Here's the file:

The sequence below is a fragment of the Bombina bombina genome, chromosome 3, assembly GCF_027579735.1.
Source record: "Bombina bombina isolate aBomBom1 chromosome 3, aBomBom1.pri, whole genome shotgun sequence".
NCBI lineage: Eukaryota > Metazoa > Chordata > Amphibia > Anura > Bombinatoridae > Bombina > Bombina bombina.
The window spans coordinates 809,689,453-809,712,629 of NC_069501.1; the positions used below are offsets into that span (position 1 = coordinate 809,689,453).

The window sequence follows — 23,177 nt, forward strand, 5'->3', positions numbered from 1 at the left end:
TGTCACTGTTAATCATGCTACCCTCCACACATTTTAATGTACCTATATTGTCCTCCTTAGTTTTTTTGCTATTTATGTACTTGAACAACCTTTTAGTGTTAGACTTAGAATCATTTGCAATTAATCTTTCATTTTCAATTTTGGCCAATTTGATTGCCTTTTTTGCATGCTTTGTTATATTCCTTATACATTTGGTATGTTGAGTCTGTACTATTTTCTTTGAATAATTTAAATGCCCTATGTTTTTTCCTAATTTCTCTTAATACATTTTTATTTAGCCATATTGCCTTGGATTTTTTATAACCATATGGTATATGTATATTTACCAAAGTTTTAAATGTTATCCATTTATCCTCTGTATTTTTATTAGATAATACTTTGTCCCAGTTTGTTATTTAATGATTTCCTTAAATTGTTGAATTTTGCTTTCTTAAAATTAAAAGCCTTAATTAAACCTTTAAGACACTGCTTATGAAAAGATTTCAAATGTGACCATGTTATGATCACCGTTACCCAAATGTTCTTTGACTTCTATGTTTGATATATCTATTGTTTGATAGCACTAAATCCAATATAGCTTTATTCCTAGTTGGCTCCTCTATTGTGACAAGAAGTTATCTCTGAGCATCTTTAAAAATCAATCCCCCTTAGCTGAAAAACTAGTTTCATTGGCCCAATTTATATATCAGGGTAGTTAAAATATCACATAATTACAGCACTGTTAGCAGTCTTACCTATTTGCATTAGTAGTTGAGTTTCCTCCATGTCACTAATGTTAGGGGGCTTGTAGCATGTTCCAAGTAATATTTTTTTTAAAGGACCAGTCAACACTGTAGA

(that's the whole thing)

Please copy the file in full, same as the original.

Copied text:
The sequence below is a fragment of the Bombina bombina genome, chromosome 3, assembly GCF_027579735.1.
Source record: "Bombina bombina isolate aBomBom1 chromosome 3, aBomBom1.pri, whole genome shotgun sequence".
NCBI lineage: Eukaryota > Metazoa > Chordata > Amphibia > Anura > Bombinatoridae > Bombina > Bombina bombina.
The window spans coordinates 809,689,453-809,712,629 of NC_069501.1; the positions used below are offsets into that span (position 1 = coordinate 809,689,453).

The window sequence follows — 23,177 nt, forward strand, 5'->3', positions numbered from 1 at the left end:
TGTCACTGTTAATCATGCTACCCTCCACACATTTTAATGTACCTATATTGTCCTCCTTAGTTTTTTTGCTATTTATGTACTTGAACAACCTTTTAGTGTTAGACTTAGAATCATTTGCAATTAATCTTTCATTTTCAATTTTGGCCAATTTGATTGCCTTTTTTGCATGCTTTGTTATATTCCTTATACATTTGGTATGTTGAGTCTGTACTATTTTCTTTGAATAATTTAAATGCCCTATGTTTTTTCCTAATTTCTCTTAATACATTTTTATTTAGCCATATTGCCTTGGATTTTTTATAACCATATGGTATATGTATATTTACCAAAGTTTTAAATGTTATCCATTTATCCTCTGTATTTTTATTAGATAATACTTTGTCCCAGTTTGTTATTTAATGATTTCCTTAAATTGTTGAATTTTGCTTTCTTAAAATTAAAAGCCTTAATTAAACCTTTAAGACACTGCTTATGAAAAGATTTCAAATGTGACCATGTTATGATCACCGTTACCCAAATGTTCTTTGACTTCTATGTTTGATATATCTATTGTTTGATAGCACTAAATCCAATATAGCTTTATTCCTAGTTGGCTCCTCTATTGTGACAAGAAGTTATCTCTGAGCATCTTTAAAAATCAATCCCCCTTAGCTGAAAAACTAGTTTCATTGGCCCAATTTATATATCAGGGTAGTTAAAATATCACATAATTACAGCACTGTTAGCAGTCTTACCTATTTGCATTAGTAGTTGAGTTTCCTCCATGTCACTAATGTTAGGGGGCTTGTAGCATGTTCCAAGTAATATTTTTTTTAAAGGACCAGTCAACACTGTAGA